Abdul Shohid, Youth Offending Officer
Abdul Shohid asked me to meet in the park that encircles St Matthew’s Church, just off Bethnal Green Road. Gangly, teenage boys in stripy tracksuits from the nearby estates huddle on and around the metal benches. They are totally rapt in themselves, chatting, laughing and enjoying the final squeeze of summer warmth.
Shohid grew up in the nearby Goldman Close where his family still live. As a youngster, he was one of thousands who came out of their houses to watch the funerals of the infamous Kray twins, and he recalls the spectacle of the black cortège leaving the church and feeling proud at being able to witness the moment – recognising the association of the gang with his neighbourhood. Yet these days, he is a Youth Offending Officer working with young people who find themselves on the wrong side of the law.
“I have pretty much grown up in the shadow of this church,” Shohid explains. “It’s part of my childhood and part of the person I am. I used to hang out here with friends just like these boys,” he says, referring to the ones in front of us, “A lot of important events in my life have taken place here. I went to St Matthias Primary School off Brick Lane, and we would be brought to St Matthew’s Church once a week and sing hymns, which I really enjoyed. Once I even took communion, but things have changed now. At the time, we were the only Asian family here. Everyone else was white working class then, that’s who I grew up with.”
Working mostly with young British Bengali offenders, Shohid believes that a lot of the problems they face stem from what is happening at home. In unmistakably East End tones, he reveals the lesson he has learnt over the years is that – commonly – the more difficult the home life, the more difficult the young person.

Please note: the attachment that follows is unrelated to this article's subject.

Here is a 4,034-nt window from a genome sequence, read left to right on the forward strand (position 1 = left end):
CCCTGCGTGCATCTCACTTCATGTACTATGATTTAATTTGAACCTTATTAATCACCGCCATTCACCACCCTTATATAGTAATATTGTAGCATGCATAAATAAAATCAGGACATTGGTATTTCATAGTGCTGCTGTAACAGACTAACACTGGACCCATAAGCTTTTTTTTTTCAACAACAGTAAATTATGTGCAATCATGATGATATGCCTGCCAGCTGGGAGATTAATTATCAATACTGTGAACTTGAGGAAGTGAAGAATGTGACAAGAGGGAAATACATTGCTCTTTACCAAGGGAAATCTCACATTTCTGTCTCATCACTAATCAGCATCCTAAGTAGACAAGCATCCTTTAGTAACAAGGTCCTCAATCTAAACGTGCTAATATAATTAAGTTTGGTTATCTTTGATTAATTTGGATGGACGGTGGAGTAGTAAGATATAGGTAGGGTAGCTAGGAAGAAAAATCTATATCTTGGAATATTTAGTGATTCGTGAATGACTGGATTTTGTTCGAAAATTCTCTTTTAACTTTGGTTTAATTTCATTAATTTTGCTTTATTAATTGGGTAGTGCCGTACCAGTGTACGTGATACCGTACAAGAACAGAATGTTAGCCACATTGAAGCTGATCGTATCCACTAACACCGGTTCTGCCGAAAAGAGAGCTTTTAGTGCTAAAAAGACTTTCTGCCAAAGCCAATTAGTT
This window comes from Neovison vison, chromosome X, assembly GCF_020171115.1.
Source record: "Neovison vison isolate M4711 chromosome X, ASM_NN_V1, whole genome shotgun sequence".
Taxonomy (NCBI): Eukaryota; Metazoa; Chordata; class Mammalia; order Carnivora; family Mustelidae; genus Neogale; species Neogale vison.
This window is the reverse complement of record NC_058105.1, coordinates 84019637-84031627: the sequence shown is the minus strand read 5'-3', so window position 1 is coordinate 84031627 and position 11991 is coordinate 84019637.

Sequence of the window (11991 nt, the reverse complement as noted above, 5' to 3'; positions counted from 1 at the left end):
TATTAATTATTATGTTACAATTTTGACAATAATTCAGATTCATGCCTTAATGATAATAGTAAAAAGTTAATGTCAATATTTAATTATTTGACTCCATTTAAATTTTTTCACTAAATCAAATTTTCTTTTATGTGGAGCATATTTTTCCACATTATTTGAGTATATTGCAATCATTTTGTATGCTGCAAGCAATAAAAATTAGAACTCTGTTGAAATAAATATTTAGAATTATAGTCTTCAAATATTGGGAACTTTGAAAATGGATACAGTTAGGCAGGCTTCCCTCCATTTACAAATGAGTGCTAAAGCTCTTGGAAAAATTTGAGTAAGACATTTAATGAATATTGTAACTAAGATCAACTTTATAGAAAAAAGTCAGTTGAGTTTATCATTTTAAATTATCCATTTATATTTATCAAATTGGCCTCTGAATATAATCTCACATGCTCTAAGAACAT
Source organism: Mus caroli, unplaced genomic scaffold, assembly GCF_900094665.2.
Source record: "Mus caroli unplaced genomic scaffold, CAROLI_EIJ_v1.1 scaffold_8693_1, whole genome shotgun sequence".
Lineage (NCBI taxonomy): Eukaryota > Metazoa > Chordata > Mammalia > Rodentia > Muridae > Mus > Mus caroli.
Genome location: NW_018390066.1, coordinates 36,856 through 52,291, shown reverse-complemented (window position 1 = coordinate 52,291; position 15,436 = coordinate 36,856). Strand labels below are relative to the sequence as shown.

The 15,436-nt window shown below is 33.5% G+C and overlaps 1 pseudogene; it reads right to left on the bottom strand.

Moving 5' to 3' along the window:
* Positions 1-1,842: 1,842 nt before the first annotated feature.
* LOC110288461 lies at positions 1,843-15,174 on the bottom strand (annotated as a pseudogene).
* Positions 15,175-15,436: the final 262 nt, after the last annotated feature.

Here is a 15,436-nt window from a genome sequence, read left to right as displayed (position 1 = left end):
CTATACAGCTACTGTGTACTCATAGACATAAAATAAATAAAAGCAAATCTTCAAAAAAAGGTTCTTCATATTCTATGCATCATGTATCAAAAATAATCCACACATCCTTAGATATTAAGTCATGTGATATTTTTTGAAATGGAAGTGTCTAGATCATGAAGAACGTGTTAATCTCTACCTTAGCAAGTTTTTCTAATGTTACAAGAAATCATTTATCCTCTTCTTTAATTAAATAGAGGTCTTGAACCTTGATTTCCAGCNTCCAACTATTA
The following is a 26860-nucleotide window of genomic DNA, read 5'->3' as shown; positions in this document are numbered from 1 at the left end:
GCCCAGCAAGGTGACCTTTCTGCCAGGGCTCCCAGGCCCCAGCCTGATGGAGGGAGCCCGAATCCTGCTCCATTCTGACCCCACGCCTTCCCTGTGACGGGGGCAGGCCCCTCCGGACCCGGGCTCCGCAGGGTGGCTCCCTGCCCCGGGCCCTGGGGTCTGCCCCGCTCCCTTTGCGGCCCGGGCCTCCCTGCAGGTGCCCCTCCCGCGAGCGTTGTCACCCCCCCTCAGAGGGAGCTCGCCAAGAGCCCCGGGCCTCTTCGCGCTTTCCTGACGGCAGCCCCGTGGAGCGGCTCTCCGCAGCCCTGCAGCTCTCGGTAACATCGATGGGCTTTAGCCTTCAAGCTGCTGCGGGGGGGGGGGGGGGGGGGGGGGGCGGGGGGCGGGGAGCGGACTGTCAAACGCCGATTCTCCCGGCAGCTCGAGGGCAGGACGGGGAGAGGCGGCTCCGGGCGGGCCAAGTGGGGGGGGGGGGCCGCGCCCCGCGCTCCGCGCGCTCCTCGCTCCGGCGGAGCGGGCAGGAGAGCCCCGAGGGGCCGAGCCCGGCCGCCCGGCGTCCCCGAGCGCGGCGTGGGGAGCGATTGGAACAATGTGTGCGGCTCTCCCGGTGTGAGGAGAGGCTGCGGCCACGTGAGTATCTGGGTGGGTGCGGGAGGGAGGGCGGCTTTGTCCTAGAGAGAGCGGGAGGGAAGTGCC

“Many of the parents of these young people came to London from Bangladesh as children, so they didn’t get a very good education and there was also a lot of racism as well. Many of them found themselves having to work to support their families at a young age and they don’t have adequate tools to deal with the issues that their children are facing today – such as crime, drugs, violence, unstable homes, contact with police and gang-related activities.
Generally, the young people I see have poor educational levels. With the focus upon grades and pressure on schools to increase their position in league tables, young people who are considered trouble simply get left behind. Those with behavioural or emotional problems are kicked out of school and sent to the Pupil Referral Unit. The Unit does a great job, but once you have thirty to forty young people who have all been thrown out of schools from across the borough in one place, then – well, you can imagine – that this is not a good place for anyone to be.